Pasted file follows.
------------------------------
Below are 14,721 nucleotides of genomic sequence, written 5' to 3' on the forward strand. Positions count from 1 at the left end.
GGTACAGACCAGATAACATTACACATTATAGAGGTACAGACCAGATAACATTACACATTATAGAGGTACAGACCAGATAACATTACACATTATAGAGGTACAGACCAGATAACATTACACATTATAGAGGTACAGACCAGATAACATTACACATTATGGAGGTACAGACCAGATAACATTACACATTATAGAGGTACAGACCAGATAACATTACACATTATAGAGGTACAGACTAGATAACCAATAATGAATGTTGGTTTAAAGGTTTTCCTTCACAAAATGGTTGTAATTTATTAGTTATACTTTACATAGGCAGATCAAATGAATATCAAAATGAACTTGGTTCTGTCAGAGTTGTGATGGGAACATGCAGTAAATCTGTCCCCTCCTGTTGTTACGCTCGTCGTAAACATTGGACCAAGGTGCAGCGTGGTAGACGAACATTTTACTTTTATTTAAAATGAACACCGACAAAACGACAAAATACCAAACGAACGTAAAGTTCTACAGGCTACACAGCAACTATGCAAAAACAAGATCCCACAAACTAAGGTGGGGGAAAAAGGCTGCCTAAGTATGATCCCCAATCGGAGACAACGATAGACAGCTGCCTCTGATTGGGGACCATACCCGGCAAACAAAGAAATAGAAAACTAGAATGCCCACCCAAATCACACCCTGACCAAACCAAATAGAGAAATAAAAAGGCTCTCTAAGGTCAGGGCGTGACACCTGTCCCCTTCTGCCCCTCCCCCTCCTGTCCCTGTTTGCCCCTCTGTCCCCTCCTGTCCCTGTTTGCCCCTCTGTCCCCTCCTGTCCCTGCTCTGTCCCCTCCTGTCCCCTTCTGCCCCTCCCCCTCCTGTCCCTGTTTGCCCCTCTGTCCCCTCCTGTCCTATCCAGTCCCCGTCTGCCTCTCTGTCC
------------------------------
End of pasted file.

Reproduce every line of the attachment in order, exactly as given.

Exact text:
Below are 14,721 nucleotides of genomic sequence, written 5' to 3' on the forward strand. Positions count from 1 at the left end.
GGTACAGACCAGATAACATTACACATTATAGAGGTACAGACCAGATAACATTACACATTATAGAGGTACAGACCAGATAACATTACACATTATAGAGGTACAGACCAGATAACATTACACATTATAGAGGTACAGACCAGATAACATTACACATTATGGAGGTACAGACCAGATAACATTACACATTATAGAGGTACAGACCAGATAACATTACACATTATAGAGGTACAGACTAGATAACCAATAATGAATGTTGGTTTAAAGGTTTTCCTTCACAAAATGGTTGTAATTTATTAGTTATACTTTACATAGGCAGATCAAATGAATATCAAAATGAACTTGGTTCTGTCAGAGTTGTGATGGGAACATGCAGTAAATCTGTCCCCTCCTGTTGTTACGCTCGTCGTAAACATTGGACCAAGGTGCAGCGTGGTAGACGAACATTTTACTTTTATTTAAAATGAACACCGACAAAACGACAAAATACCAAACGAACGTAAAGTTCTACAGGCTACACAGCAACTATGCAAAAACAAGATCCCACAAACTAAGGTGGGGGAAAAAGGCTGCCTAAGTATGATCCCCAATCGGAGACAACGATAGACAGCTGCCTCTGATTGGGGACCATACCCGGCAAACAAAGAAATAGAAAACTAGAATGCCCACCCAAATCACACCCTGACCAAACCAAATAGAGAAATAAAAAGGCTCTCTAAGGTCAGGGCGTGACACCTGTCCCCTTCTGCCCCTCCCCCTCCTGTCCCTGTTTGCCCCTCTGTCCCCTCCTGTCCCTGTTTGCCCCTCTGTCCCCTCCTGTCCCTGCTCTGTCCCCTCCTGTCCCCTTCTGCCCCTCCCCCTCCTGTCCCTGTTTGCCCCTCTGTCCCCTCCTGTCCTATCCAGTCCCCGTCTGCCTCTCTGTCC